Conservative MP calls on Canadian consumers to support farmers as federal government introduces policies to reduce fertilizer emissions, which he says are hurting the agriculture industry and driving up food prices .
“Farmers and consumers around the world are resisting. They are pushing back against the European Union’s farm to fork agenda, which is making farming unsustainable, food prices skyrocketing and food insecurity becoming even more of a crisis,” said John Barlow, MP curator from Foothills, Alberta, in a video. posted on social media on June 15.
The Farm to Fork Agenda, introduced in May 2020, claims that a third of global greenhouse gas emissions come from food production, and it aims to “[transform] how food is produced and consumed” to reduce environmental impacts.
Massive protests have erupted in several countries where governments are sticking to the agenda by introducing climate change policies to drastically cut fertilizer emissions and reduce livestock numbers, including Germany, the Netherlands , Italy and Sri Lanka.
Barlow, the Shadow Minister of Agriculture, Agri-Food and Food Security, warns that similar policies are being proposed in Canada.
“The Liberals are following the same farm-to-fork agenda and we find that with forced reductions in fertilizer use, a heavy carbon tax and stifling red tape and regulations, all of which do the same for our farmers here: unsustainable with reduced yields and higher food costs,” he said.
“We need Canadian consumers to stand up and support Canadian agriculture, our farm families, to ensure they have all the tools they need to succeed, not only to feed our fellow Canadians, but also to fulfill this moral obligation to help feed the world.”
In December 2020, the Liberal government also introduced its plan to reduce absolute levels of greenhouse gas emissions from fertilizer use by 30% below 2020 levels by 2030. More Specifically, it aims to reduce nitrous oxide emissions associated with the use of synthetic nitrogen fertilizers.
— John Barlow (@JohnBarlowMP) July 15, 2022
Barlow reiterated his arguments by retweeting the video on July 25, days after an annual meeting between federal, provincial and territorial agriculture ministers concluded July 22, with several provincial ministers expressing frustration with the Liberal government’s plan to reduce fertilizer emissions by 30%.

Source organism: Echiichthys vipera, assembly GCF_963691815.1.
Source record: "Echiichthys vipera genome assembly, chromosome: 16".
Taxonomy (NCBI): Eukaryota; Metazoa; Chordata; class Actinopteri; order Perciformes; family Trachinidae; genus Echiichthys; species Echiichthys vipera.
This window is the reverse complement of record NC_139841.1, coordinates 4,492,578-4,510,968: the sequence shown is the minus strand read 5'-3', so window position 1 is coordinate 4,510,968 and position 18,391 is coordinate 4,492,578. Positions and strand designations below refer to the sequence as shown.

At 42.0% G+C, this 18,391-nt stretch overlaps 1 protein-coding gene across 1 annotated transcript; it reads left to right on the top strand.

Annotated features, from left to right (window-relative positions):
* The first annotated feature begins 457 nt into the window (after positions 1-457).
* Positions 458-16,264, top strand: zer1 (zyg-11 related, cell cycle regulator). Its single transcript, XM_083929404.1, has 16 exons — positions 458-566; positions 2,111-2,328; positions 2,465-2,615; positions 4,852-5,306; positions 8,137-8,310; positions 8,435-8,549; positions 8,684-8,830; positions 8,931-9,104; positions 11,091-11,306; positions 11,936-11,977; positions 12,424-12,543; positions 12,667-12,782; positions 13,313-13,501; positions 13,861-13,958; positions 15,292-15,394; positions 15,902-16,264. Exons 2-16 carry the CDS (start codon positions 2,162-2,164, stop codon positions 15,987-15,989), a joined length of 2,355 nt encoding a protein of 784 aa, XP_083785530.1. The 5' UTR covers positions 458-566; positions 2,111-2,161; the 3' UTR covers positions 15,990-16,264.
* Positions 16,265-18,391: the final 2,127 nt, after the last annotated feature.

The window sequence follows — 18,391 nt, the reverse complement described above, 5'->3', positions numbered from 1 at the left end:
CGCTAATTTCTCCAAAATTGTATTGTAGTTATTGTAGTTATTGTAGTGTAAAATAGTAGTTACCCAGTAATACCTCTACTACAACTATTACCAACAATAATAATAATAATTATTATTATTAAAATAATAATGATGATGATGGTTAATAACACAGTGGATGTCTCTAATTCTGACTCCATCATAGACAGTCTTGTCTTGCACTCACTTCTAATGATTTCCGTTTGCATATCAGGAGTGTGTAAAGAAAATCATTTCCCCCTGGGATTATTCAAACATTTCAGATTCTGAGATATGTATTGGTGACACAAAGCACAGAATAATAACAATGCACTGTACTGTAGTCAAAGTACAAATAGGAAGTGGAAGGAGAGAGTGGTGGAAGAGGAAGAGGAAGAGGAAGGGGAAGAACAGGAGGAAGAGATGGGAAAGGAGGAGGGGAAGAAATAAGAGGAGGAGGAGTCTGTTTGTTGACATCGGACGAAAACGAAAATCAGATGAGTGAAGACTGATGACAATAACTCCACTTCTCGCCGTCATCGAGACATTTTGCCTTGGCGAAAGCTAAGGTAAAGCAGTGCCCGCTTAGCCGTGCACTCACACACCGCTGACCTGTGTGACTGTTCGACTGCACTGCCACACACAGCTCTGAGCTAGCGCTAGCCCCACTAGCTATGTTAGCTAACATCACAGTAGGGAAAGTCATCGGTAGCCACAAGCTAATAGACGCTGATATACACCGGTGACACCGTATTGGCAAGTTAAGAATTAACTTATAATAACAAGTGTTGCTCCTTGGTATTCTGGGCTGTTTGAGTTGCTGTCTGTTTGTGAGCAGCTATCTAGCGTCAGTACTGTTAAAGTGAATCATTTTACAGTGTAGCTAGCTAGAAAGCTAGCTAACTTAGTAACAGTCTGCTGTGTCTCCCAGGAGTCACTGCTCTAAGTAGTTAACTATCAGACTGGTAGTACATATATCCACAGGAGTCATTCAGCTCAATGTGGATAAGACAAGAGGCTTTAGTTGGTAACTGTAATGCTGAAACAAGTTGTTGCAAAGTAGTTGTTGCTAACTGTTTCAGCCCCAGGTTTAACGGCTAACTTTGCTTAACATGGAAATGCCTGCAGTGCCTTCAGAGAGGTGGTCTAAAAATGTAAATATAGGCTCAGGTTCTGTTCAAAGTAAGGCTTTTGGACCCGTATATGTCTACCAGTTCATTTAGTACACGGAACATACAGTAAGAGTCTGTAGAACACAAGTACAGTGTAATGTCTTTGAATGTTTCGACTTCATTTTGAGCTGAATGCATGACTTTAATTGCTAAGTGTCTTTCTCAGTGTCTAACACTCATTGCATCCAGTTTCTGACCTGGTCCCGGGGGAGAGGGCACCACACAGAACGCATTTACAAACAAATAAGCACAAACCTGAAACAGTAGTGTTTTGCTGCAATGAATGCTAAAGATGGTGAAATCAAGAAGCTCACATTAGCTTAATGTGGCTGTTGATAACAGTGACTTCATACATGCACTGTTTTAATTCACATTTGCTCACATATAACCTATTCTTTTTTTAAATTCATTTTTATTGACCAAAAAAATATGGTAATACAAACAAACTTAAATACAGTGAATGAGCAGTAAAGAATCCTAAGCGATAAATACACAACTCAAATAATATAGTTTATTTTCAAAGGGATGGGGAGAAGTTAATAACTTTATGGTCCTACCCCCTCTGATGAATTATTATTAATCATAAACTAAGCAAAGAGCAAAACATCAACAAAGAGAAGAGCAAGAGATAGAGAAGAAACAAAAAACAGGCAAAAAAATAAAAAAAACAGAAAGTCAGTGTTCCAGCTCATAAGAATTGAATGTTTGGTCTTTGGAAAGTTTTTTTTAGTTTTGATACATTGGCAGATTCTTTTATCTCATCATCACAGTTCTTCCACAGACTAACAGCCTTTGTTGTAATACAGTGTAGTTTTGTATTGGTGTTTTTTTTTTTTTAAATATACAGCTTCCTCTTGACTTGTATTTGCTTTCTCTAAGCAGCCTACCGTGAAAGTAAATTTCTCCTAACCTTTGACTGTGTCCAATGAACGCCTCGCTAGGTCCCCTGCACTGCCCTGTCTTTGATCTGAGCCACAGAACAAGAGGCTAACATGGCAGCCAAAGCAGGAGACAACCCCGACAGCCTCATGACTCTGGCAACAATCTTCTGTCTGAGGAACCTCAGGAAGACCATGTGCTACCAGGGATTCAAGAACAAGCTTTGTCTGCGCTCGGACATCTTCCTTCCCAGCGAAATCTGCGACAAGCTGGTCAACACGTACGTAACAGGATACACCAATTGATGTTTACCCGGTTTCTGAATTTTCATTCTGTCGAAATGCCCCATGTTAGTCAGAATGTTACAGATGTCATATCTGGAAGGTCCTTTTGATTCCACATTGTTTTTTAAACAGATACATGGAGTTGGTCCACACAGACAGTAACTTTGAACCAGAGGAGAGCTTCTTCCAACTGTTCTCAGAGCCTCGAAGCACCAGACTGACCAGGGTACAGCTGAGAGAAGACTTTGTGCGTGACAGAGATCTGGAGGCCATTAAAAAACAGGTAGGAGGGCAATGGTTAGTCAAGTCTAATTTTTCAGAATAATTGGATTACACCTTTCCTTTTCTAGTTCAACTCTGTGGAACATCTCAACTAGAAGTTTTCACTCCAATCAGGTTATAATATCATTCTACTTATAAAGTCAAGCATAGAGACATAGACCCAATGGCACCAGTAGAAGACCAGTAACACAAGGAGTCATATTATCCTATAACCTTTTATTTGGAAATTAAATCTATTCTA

In a joint statement released after the meeting, agriculture ministers from Alberta and Saskatchewan said that despite provincial efforts to push the federal government to discuss the issue of fertilizer emission reductions, and that the issue was not part of the federal-provincial-territorial discussions at the agriculture ministers meeting, they were “disappointed to learn that the target is already set”.
“The commitment to future consultations is only to determine how to achieve the objective that Prime Minister Trudeau and [federal Agriculture Minister Marie-Claude Bibeau] have already unilaterally imposed on this industry, not to consult on what is workable or achievable,” the statement read.
Ontario Agriculture Minister Lisa Thompson also released A declaration on July 22, criticizing Ottawa’s “lack of flexibility and consultation” with the provinces.
“I’m disappointed with the federal government’s approach to imposing fertilizer emission reduction targets as the world grapples with food security,” Thompson said.
“As our farmers work to feed Canada and the world, we must work with them and support their continued efforts to grow and produce the food we need,” she added. “The federal government must be real partners, rather than simply imposing objectives that complicate the task.
On July 24, interim Conservative Party leader Candice Bergen also called for support for Canadian farmers.
“When the world needed #CanadianEnergy, Justin Trudeau tried to shut it down. Now when the world needs food and should be getting it from Canada, they are doing everything they can to kill #Canadianagriculture,” she said. wrote on Twitter.
On July 23, several protest convoys were launched across Canada in solidarity with farmers in the Netherlands and other European countries who have protested climate change policies over the past few months. At least 55 convoys have been deployed to eight provinces including Alberta, British Columbia, Manitoba, New Brunswick, Nova Scotia, Ontario, Quebec and Saskatchewan.
Isaac Teo contributed to this article.